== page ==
Cincinnati, OH, January 30, 2017
Individuals served by Easterseals would not be as prepared for success in the workplace without real-life work experiences. Those experiences are made possible by organizations, businesses, and people across Greater Cincinnati who understand the importance of investing in the future workforce and creating opportunities for growth and excellence.
The Port of Greater Cincinnati Development Authority (Port Authority) has been an invaluable partner in creating such opportunities. Its longstanding commitment to fighting urban blight and creating inclusive growth has been a perfect match for Easterseals’ programs Building Value and YouthBuild. The Port Authority is a public, mission-driven economic development agency. It manages the Hamilton County Land Reutilization Corporation (Landbank), and through this innovative shared resource model, responds to the need to halt pervasive disinvestment and return “broken” sites to productive use.
Easterseals’ relationship with the Port Authority began in 2013 in the aftermath of the foreclosure crisis and the launch of Moving Ohio Forward residential demolition program. The Port Authority recognized an opportunity to leverage state demolition funds beyond demolishing blighted residential structures by hiring Building Value. When Building Value bid on the Port Authority’s projects, the Port Authority recognized that the bid was not just competitive, it included the workforce development component that had become important to their mission.
A 2013 project in the City of Wyoming kicked off this unique partnership, representing the first Landbank-managed demolition/deconstruction contracted to Building Value. Building Value teams deconstructed a vacant home at 624 Van Roberts Place, using hand tools to disassemble and salvage saleable items. About six associates in Building Value’s workforce development / transitional employment program were able to learn this “green” method of deconstruction on the job, diverting materials from the landfill and recycling what could not be sold.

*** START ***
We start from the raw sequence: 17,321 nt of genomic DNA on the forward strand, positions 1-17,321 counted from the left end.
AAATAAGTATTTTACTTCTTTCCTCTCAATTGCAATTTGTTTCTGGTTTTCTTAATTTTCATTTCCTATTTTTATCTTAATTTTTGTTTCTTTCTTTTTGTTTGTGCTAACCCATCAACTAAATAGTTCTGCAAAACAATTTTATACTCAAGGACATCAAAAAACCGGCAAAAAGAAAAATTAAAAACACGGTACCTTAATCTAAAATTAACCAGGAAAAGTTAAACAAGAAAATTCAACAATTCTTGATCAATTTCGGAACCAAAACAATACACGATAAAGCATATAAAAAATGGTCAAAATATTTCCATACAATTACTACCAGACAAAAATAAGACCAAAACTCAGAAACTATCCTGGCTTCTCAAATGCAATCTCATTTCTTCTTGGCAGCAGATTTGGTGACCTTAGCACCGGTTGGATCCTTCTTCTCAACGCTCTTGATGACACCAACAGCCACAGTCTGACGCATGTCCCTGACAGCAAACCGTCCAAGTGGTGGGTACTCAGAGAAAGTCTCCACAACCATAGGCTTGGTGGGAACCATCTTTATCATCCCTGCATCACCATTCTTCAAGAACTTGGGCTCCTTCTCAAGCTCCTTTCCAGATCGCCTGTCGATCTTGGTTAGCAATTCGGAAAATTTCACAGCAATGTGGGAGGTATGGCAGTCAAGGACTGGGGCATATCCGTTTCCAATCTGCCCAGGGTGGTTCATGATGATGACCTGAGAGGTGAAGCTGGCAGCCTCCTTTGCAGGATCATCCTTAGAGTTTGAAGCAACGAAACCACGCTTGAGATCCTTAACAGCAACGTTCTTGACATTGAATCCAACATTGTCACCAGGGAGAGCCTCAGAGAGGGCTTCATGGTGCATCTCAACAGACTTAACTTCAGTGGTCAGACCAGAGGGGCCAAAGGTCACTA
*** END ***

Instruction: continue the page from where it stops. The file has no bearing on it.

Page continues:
“With ever tightening budgets, the City was pleased that the Hamilton County Land Reutilization Corporation (Landbank) entered into a contract with Building Value to deconstruct this property,” according to Terry Vanderman, Community Development Director for the City of Wyoming. “This approach fits well with the City of Wyoming model, which has placed an emphasis on green demolition practices for the past several years.”
“Our initial partnership with Building Value allowed the Landbank to concurrently achieve blight remediation and advance other important goals such as job-training and inclusion,” according to Laura Brunner, Port Authority President and CEO.
The Port Authority has become Building Value’s biggest client. “We probably do more demolitions for them than any entity around,” says Program Director David Rich. These projects provide ample opportunities for participants to receive valuable industry training. Participants were involved in 19 projects in 2016 alone; teams are currently working on the removal of seats from the venerable Cincinnati Gardens sport and entertainment venue in Bond Hill. More than 1,000 people purchased the seats during a December 2016 online memorabilia sale.
The Port Authority’s commitment to neighborhood revitalization became even more apparent in June 2016 when the Port employed Landbank tools to acquire a vacant and blighted Evanston home located at 1710 Brewster Ave. The property has become the cornerstone project for Easterseals’ YouthBuild, giving at-risk students the opportunity to complete their schooling while earning construction experience and industry certifications.
Mike Dailey, a student at Life Skills Center of Cincinnati hoping to graduate in December, has been working on the house since June. He has done construction before, but knows that his experience with YouthBuild and the Port Authority house has better prepared him to make it a career. He is deeply appreciative of the opportunity to work alongside peers and grow together, saying, “All these people, they’re like my family.”